Shouldn’t this lead to run-away inflation? Could it be responsible for the “explosion” in house prices in Australia and the West?
"Just as money is created by new loans, money is destroyed by repaying old ones.”
A good story but the ability of any individual bank to create money is not, in fact, unlimited. (The case of governments “printing money”, so called ‘Modern Monetary Theory’ is different – but no less controversial.)
The notion that banks create money has indeed been promulgated by some great economists but there is, at least, a misconception at play here.
As Christopher Kent, Assistant Governor for the Reserve Bank of Australia, says this unfortunately leaves many with the impression the process of lending allows the banking system to create endless quantities of money at no cost.
“However, the process of money creation is constrained in numerous ways and depends on the behaviour of borrowers, banks and regulators, as well as the stance of monetary policy,” he said in a recent speech.
Bank money creation is the by-product of lending—it depends on willing (and creditworthy) borrowers to start the process. This willingness is largely affected by prevailing interest rates and the prospective returns on new and existing investments.
Interest rates are primarily influenced by benchmark interest rates set by central banks. If the prevailing view is that house prices, say, are going to rise by more than the cost of borrowing, then new loans to buy houses will create new bank deposits.
But just as money is created by new loans, money is destroyed by repaying old ones. If the seller of a house repays their mortgage then the money creation process – when a lender grants a loan they actually “create” a deposit in the borrower’s name - is reversed.
Also, bank money is convertible into hard currency, and this constrains the amount banks can permit through regulation and the need to avoid the risk of a bank run. Banks actively convert chequing deposits, which can be spent, into non-convertible term deposits, which cannot. This also reduces the amount of money outstanding.
To earn a profit, the interest banks charge on loans must cover the cost of the interest paid on deposits. Term deposits pay a higher rate of interest and therefore raise the cost—and reduce the appeal—of new and existing loans. Higher borrowing rates mean that more loans are repaid and fewer are taken out, reducing the supply of money still further.
Milton Friedman’s maxim that inflation is the result of “too much money chasing too few goods” fails to recognise that bank money can be destroyed as readily as it is created. It is not a ‘hot potato’ that passes from hand to hand spending itself until inflation cools it down. History may have lessons around “too much money” and inflation but it should be noted the hyperinflation predicted to be the consequence of Quantitative Easing has failed to materialise.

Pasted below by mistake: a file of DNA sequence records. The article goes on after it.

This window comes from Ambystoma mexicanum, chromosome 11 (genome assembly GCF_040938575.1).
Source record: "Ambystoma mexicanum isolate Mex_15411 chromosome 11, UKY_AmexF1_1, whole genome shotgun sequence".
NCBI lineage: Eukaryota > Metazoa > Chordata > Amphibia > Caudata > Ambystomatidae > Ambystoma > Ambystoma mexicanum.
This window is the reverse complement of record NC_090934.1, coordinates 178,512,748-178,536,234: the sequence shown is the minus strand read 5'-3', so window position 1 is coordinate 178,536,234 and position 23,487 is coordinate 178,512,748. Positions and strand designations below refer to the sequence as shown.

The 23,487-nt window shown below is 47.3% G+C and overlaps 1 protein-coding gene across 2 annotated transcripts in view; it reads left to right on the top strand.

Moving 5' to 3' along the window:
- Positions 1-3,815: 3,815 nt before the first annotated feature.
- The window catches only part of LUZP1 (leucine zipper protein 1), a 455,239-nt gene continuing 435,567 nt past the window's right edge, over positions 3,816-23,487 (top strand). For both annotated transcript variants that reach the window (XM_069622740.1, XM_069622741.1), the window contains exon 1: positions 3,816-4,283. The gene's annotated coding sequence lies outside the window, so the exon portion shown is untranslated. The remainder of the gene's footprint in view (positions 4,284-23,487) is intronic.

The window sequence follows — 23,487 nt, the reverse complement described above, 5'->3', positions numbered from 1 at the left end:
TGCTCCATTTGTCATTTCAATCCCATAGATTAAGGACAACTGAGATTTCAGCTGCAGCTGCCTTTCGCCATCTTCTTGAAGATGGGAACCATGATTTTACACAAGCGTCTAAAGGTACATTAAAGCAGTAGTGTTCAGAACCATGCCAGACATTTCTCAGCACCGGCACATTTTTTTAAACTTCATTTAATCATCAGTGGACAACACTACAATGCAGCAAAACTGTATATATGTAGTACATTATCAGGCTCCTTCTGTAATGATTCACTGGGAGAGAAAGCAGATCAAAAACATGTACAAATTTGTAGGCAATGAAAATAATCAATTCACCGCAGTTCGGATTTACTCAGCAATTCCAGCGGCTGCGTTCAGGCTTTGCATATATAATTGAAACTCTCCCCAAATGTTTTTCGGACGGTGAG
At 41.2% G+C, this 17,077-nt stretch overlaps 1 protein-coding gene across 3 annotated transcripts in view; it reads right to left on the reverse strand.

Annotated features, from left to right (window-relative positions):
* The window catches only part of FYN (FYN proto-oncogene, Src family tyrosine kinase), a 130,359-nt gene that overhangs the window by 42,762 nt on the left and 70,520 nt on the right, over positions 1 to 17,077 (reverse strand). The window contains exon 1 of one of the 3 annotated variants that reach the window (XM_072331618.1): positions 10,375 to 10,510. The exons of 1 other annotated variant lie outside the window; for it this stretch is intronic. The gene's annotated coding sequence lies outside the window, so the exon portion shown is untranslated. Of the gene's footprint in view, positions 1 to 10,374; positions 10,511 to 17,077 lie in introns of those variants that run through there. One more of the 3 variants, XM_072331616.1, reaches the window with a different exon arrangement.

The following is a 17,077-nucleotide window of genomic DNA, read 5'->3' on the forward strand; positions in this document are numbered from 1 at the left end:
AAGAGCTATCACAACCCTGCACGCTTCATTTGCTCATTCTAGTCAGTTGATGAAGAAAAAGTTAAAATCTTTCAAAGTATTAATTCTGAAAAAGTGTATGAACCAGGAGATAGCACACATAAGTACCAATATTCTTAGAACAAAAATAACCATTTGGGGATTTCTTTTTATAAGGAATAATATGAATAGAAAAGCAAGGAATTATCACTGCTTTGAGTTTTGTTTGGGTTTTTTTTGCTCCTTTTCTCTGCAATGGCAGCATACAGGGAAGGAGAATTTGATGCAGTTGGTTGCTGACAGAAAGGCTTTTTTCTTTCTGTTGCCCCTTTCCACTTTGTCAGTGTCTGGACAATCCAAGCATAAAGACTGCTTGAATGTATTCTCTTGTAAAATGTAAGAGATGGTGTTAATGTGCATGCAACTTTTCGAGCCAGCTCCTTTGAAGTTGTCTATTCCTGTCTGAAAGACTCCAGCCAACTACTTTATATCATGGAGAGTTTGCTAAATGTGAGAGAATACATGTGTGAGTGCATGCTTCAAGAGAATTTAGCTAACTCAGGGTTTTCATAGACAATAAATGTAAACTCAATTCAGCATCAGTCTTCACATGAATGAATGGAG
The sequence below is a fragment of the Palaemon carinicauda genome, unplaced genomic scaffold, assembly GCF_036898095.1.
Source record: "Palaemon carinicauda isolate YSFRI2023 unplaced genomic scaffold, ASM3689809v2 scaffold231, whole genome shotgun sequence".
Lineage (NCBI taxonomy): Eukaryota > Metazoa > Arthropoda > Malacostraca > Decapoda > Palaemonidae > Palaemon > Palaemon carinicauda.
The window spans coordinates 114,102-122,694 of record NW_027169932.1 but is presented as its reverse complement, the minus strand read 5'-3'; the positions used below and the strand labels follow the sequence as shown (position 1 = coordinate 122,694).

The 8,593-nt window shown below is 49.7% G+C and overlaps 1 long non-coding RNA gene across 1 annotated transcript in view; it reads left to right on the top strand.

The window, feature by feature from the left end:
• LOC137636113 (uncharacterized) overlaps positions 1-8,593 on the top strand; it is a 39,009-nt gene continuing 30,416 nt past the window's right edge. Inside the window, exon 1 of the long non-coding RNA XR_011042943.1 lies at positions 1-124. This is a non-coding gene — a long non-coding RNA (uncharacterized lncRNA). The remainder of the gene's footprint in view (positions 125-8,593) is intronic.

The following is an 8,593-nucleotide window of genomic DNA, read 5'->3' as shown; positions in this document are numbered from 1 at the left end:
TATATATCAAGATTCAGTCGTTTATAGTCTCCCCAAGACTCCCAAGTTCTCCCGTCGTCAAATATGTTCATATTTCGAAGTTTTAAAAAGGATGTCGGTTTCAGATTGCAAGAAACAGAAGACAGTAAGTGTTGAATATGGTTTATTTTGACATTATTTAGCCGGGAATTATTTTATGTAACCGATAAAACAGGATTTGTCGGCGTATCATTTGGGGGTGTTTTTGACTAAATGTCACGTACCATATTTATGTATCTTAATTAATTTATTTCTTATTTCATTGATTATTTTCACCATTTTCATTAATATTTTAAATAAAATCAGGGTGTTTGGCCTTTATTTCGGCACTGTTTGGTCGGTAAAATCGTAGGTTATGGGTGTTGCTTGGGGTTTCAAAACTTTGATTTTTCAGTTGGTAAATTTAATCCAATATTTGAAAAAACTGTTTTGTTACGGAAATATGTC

Nevertheless, the role of banks as providers of money in society is hugely significant and a good understanding our economic system cannot be achieved without an accurate appreciation of it.
Back in 1954, Joseph Schumpeter said it is much more realistic to say banks “create credit”.
“[It is more accurate to say banks] create deposits in their act of lending, than to say that they lend the deposits that have been entrusted to them. And the reason for insisting on this is that depositors should not be invested with the insignia of a role which they do not play,” he said.
“The theory to which economists clung so tenaciously makes them out to be savers when they neither save nor intend to do so; it attributes to them an influence on the 'supply of credit' which they do not have.”
Schumpeter (best known for his theory of creative destruction) says the theory of “credit creation” not only recognises patent facts without obscuring them by artificial constructions, it also brings out the peculiar mechanism of saving and investment that is characteristic of full-fledged capitalist society and the true role of banks in capitalist evolution.
“With less qualification than has to be added in most cases, this theory therefore constitutes a definite advance in analysis,” he pronounced.
Sadly, the failure to appreciate the nuance of money and credit creation contributed to the ‘unfortunate uselessness’ of macroeconomic models in understanding the GFC.
James Culham is Director, Institutional Portfolio Management at ANZ